Cirrhosis is scarring of the liver that causes permanent damage. The scar tissue causes problems with blood flow and prevents the liver from working as it should. This can disrupt normal functions in the body.
Cirrhosis often does not cause symptoms in the early stages. Symptoms start when scar tissue replaces healthy cells and the liver begins to fail. The symptoms a person has depends on the amount of damage.
Problems may be:
Feeling tired and weak
Lack of hunger
Small, red spider-like blood vessels under the skin
Breasts that are enlarged and tender in men
Problems maintaining an erection
When the disease worsens, problems may be:
Loss of body hair
Bleeding and bruising
Belly swelling, tenderness, and pain
Yellowing of the skin or eyes
Changes in mental function
Swelling in the legs and belly
The doctor will ask about your symptoms and health history. A physical exam will be done.
Blood tests will be done to look for signs of liver problems.
A liver biopsy can confirm the diagnosis. A needle is used to take a sample of tissue from the liver. A lab will look for signs of scarring or disease in the tissue.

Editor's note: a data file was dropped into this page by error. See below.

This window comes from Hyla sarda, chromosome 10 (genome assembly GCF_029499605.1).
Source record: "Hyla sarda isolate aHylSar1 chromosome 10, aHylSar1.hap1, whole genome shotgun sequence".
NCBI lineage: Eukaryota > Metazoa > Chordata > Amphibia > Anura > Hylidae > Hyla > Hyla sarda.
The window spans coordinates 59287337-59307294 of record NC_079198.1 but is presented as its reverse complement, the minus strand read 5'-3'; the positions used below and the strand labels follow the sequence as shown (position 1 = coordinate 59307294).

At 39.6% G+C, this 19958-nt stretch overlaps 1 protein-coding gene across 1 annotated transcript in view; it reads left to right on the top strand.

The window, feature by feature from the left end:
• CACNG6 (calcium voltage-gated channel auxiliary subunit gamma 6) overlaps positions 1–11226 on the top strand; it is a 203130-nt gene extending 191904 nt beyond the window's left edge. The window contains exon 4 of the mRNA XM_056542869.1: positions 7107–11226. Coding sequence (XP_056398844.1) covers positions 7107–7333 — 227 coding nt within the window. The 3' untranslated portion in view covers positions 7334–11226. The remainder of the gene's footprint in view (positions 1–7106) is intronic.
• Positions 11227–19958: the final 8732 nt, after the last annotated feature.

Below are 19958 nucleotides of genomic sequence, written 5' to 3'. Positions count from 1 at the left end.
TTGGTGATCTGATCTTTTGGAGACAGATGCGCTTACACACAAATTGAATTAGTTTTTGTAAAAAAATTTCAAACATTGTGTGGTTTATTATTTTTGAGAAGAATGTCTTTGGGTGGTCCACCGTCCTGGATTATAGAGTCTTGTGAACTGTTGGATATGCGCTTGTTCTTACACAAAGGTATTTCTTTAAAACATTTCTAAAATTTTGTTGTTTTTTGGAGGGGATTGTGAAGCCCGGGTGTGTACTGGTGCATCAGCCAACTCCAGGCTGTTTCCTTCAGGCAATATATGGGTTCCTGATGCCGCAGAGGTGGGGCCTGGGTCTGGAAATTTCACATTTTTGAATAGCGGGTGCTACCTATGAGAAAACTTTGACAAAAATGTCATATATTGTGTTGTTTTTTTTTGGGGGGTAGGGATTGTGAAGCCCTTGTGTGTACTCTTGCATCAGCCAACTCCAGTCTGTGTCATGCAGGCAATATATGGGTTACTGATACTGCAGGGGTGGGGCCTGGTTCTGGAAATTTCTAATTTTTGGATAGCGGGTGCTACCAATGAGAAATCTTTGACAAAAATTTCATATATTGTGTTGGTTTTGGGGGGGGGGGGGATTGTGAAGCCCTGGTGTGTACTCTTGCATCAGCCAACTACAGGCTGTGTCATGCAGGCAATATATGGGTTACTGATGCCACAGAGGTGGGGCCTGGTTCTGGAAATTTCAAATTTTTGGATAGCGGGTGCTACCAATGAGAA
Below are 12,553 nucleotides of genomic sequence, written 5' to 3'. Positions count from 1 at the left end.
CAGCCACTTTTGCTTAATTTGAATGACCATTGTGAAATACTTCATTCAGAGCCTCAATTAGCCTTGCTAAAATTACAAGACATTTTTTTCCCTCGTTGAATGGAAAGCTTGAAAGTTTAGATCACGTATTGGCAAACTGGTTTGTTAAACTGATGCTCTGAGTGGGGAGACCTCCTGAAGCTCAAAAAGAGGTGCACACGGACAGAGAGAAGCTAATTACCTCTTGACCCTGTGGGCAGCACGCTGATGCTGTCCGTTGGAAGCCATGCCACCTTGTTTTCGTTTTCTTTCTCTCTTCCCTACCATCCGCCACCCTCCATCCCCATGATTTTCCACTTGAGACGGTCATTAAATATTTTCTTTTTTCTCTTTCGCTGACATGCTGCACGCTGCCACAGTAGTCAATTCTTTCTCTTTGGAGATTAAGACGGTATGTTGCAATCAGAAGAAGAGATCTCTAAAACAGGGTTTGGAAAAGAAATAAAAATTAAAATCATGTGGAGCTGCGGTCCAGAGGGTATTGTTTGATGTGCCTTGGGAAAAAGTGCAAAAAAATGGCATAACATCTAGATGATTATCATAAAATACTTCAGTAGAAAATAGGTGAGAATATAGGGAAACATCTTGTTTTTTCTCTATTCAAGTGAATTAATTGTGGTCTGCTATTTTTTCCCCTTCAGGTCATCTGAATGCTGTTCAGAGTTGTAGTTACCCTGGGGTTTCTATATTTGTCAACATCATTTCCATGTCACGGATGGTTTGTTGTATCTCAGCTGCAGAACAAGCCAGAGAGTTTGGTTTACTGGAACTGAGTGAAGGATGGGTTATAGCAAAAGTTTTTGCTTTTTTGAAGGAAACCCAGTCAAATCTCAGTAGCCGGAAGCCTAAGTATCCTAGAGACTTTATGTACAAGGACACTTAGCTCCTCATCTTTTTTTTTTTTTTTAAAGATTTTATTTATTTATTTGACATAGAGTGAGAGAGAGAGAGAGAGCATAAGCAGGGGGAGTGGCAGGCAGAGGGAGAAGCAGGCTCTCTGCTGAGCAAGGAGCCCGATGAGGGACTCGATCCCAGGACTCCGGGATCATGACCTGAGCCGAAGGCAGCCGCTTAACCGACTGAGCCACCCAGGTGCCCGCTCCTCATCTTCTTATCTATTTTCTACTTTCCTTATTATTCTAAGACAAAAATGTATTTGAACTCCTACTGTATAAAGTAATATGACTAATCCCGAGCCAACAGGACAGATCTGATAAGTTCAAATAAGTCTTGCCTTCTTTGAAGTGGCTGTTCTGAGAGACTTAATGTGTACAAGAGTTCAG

Other tests may be done to look for the cause or severity.
Any underlying causes will need to be treated.
There is no cure. The goal of treatment is to prevent further damage, manage symptoms, and lower the risk of problems. Choices are:
Cirrhosis. National Institute of Diabetes and Digestive and Kidney Diseases website. Available at: https://www.niddk.nih.gov/health-information/liver-disease/cirrhosis. Accessed February 9, 2021.
Cirrhosis of the liver. EBSCO DynaMed website. Available at: https://www.dynamed.com/condition/cirrhosis-of-the-liver-31. Accessed February 9, 2021.
Ge PS, Runyon BA. Treatment of Patients with Cirrhosis. N Engl J Med. 2016 Aug 25;375(8):767-777.
Hepatitis C: screening. US Preventive Services Task Force website. Available at: https://www.uspreventiveservicestaskforce.org/Page/Document/UpdateSummaryFinal/hepatitis-c-screening?ds=1&s=hepatitis%20C. Accessed February 9, 2021.
Last reviewed December 2020 by EBSCO Medical Review Board
James P. Cornell, MD
Last Updated: 2/9/2021
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